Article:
When Book Piracy Will Get Huge
Right now, scanning a book is a colossal pain in the ass and at the end of the day, you only get a stolen scan, not an actual stolen book.

So right now, the only markets for book piracy are people who don't mind reading online scans, people who have tremendously expensive (non-proprietary) ebook readers, and people who are willing to print up a book on their own printer paper and read it like an English teacher grading an end-of-semester essay.

Book piracy is like porn: pictures of what you want. But with the Espresso Book Machine, here comes real pirate satisfaction!

What if you could steal the blueprints for an actual book and print it up at your local copy shop for five dollars in five minutes?


You: Oh shit, I want to read all the James Bond books in order. But I don't want to wait two weeks for Amazon to deliver them. I want to have them right now, a big long stack of color-coded books that sit on my shelf in a long perfect row like motherfucking candy.

(run run run run run run run)

Barnes and Noble Clerk: Uh, we have "Diamonds Are Forever" and "Thunderball." Those are the two big sellers...

You: Fuck you. Get out my way.

(run run run run run run run)

The Strand Clerk: Ian Fleming. F-L-E-M-I-N-G. No, I don't think we have any of those books...

You: Of course you do. Let me see that computer.

The Strand Clerk: That's not our policy. Also, you wouldn't know how to work it.

You: Just tell me where they are.

The Strand Clerk: We don't carry them. You'll have to check the USED racks outside.

You: I already did.

The Strand Clerk: Security!

(run run run run run run run)

You: Maybe this incredibly tiny independent bookstore run by this beautiful lady who is actually reading a book will be able to help me. Madam, ahem, if you wouldn't mind, I need all of the James Bond books in order.

Independent Book Dealer: Oh yeah? It's gonna take an hour, but sure.

You: Seriously?

IBD: Sure. We'll just print them up for you on our Espresso Book Machine.

McNally Jackson Books in SoHo will be getting New York's first Espresso Book Machine later this year

You: What?

IBD: It prints up any book you want, as long as we carry books from the publisher. Additionally, we can print ANY OTHER BOOK from a .pdf too, as long as you have the .pdf.

You: Oh really. Uh, start printing those James Bond books. I'll be right back.

(run run run run run run run)

You: I'm back. I've got this CD full of .pdfs I need printed. Uh, they are Espresso Book Machine formatted.

IBD: Sure thing. It's a five dollar flat fee for .pdfs.

You: Fine.

(wait wait wait wait wait wait)

IBD: Are you sure this is a legal copy of Harry Potter you are printing from your CD?

You: Totally.

IBD: Because unless the company has a deal with us, the Espresso Machine won't be able to tell that it's a pirated copy.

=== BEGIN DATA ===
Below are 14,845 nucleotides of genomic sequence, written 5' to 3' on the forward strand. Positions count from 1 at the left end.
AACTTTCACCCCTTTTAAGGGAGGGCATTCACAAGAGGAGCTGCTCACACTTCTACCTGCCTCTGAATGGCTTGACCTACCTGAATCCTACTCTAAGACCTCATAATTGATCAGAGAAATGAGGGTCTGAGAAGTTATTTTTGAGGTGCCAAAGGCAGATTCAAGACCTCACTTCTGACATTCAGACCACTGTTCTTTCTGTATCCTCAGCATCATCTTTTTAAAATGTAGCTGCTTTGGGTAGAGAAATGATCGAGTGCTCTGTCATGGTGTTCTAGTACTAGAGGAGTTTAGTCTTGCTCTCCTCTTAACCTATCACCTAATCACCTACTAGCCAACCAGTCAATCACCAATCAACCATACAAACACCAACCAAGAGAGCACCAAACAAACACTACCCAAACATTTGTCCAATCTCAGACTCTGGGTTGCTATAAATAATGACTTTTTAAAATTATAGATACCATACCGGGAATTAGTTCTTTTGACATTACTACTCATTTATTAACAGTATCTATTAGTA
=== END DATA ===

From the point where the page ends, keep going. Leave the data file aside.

You: It is totally a legal copy of Harry Potter.

IBD: Because if you stole this scan online and are just printing it on this machine, there's no way we can stop you, you see, unless the publisher has done a deal with us to protect their scans by feeding the stolen version into our machine and checking against it. I'm not going to stop you. I'm not going to turn your money down. I am not an idiot.


IBD: And if you buy your own machine...why, those publishers wouldn't EVER be able to stop you. Would they?


For a negligible price, the blueprints of a book will let you replicate a book instantaneously. Imagine if you could plug a recipe into a machine and get a meal. Would you ever cook again? Would you ever "order out" for food?

You would not.

Current book piracy is frustrating and silly because you can't pirate what you actually want (actual books). But with the Espresso Book Machine, this distinction collapses and the scan of a book becomes not only a facsimile, but also the DNA of a reconstructible object.

So how do you protect these scans and ensure that people pay the right amount for the books they want so that writers get paid?

The only answer is persistent online web pages of book scans that are protected like porn and are just as easy to access. It's what Google is doing. If people want a hard copy, they pay you, and they get access for a limited time to both the online edition and the ability to print copies from an Espresso Book Machine at cost. Access to the online edition confers other benefits as well, such as the knowledge that your money is going DIRECTLY to the writer at a percentage heretofore unheard of by the publishing world. No more "royalties." Just PAYMENT. People know that by stealing books they are stealing from the actual author and robbing them of their ability to write more books.

And I fully believe that publishers can make better persistent online web pages than Google can. Why aren't they doing this? Why why why why?

NOTE: With the Espresso Book Machine, you will also be able to hack the .pdfs to personalize your books however you want. In five years, this is what Harry Potter novels will look like on the STREET:

(Redesigns courtesy of M.S. Corley)

Posted by miracle on Mon, 29 Jun 2009 15:50:02 -0400 -- permanent link

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